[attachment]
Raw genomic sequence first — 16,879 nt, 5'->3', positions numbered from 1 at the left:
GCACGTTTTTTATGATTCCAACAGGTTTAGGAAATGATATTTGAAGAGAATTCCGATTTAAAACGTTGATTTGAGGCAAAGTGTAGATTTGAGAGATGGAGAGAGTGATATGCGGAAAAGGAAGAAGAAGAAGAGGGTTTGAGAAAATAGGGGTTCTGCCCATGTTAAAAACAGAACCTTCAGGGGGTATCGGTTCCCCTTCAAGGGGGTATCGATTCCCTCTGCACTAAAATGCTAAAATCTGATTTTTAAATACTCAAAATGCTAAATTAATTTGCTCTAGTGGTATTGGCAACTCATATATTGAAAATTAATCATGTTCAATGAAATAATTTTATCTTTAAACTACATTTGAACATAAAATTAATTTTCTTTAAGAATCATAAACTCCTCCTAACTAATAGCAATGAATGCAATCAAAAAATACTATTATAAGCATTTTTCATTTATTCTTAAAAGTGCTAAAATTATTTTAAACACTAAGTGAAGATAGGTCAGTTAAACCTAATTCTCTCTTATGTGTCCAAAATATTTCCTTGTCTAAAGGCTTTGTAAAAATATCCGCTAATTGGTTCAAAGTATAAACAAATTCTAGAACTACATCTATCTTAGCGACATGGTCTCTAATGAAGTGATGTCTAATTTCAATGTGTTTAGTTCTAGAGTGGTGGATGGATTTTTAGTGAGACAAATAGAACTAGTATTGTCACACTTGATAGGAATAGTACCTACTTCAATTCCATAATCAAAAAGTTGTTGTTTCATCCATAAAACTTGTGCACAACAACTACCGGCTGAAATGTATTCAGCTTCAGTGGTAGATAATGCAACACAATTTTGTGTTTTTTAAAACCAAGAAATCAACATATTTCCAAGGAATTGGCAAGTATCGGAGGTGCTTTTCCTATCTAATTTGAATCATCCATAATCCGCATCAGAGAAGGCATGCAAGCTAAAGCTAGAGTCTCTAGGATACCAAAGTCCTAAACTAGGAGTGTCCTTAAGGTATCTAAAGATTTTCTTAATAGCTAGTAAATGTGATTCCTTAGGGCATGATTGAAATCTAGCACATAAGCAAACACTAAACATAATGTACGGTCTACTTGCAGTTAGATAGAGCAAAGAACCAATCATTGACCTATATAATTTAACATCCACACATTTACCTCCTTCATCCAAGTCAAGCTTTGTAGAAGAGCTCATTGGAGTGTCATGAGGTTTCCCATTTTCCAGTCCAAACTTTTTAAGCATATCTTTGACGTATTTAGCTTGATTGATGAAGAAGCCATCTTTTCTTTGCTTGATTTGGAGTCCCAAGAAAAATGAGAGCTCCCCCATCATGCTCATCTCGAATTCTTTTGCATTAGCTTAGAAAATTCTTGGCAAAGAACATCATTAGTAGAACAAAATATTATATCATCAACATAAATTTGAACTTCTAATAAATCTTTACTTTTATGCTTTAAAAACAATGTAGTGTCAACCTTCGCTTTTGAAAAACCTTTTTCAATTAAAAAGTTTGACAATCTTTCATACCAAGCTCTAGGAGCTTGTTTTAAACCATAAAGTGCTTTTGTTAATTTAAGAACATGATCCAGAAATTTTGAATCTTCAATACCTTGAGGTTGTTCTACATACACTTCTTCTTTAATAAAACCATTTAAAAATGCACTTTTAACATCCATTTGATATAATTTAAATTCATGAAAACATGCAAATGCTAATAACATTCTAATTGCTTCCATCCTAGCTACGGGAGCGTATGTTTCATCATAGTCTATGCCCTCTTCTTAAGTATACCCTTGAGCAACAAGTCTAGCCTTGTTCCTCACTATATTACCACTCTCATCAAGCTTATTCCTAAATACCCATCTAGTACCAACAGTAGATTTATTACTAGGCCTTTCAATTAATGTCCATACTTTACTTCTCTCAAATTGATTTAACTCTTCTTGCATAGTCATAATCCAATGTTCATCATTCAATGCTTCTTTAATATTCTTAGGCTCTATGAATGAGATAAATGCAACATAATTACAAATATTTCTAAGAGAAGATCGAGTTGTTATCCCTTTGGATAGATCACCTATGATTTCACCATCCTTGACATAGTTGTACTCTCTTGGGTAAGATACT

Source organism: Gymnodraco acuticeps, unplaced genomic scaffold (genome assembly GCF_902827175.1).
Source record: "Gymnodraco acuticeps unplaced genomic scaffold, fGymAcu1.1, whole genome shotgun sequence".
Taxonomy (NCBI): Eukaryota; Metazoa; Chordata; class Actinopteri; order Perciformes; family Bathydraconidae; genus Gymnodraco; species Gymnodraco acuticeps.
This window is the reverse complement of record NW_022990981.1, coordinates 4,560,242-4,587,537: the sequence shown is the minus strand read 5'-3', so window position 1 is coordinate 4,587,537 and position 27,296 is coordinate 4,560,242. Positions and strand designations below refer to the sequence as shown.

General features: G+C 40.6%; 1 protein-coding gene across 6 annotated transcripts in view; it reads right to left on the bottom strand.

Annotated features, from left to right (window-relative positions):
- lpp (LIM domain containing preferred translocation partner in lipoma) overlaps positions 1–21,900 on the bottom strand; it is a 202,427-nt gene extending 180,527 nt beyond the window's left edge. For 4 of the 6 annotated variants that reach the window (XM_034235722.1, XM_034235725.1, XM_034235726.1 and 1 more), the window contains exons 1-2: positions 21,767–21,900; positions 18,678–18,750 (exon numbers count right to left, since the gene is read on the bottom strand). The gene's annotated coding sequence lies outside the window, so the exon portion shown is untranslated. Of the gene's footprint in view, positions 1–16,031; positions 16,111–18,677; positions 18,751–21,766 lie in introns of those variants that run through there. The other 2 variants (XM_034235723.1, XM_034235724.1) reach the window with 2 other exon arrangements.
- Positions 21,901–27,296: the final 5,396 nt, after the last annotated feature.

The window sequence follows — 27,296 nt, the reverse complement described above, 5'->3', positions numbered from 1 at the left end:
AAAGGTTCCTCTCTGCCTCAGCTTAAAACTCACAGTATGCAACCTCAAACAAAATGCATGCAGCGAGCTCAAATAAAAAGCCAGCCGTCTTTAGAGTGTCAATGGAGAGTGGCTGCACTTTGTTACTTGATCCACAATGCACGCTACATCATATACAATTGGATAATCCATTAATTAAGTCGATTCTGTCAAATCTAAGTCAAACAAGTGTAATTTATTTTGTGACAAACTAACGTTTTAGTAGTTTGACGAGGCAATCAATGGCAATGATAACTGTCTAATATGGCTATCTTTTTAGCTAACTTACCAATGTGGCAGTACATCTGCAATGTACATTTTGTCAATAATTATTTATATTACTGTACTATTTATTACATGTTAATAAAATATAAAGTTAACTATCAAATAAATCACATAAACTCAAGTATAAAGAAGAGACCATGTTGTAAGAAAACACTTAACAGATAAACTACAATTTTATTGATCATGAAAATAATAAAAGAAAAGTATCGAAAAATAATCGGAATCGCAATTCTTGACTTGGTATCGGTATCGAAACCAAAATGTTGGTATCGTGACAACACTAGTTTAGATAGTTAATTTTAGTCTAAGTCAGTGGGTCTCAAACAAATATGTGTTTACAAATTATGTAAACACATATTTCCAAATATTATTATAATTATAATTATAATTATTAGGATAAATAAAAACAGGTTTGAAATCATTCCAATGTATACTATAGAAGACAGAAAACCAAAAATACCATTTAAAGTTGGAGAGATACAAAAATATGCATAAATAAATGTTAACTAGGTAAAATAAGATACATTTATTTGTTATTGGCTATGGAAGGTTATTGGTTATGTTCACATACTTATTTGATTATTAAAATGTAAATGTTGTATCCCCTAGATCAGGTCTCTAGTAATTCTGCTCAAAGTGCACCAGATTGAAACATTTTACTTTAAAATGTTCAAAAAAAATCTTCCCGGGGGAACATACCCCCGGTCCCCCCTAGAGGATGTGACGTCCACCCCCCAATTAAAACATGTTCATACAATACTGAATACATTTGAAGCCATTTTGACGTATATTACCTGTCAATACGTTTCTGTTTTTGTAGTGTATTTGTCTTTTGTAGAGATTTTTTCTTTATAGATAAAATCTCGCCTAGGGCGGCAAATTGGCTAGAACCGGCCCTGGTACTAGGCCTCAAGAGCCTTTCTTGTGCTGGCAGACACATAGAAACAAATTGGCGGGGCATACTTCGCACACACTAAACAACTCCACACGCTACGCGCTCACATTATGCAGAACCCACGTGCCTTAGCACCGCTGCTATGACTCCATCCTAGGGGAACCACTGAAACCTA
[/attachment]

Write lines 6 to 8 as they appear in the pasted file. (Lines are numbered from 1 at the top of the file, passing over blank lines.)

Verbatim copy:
This window is the reverse complement of record NW_022990981.1, coordinates 4,560,242-4,587,537: the sequence shown is the minus strand read 5'-3', so window position 1 is coordinate 4,587,537 and position 27,296 is coordinate 4,560,242. Positions and strand designations below refer to the sequence as shown.

General features: G+C 40.6%; 1 protein-coding gene across 6 annotated transcripts in view; it reads right to left on the bottom strand.

Annotated features, from left to right (window-relative positions):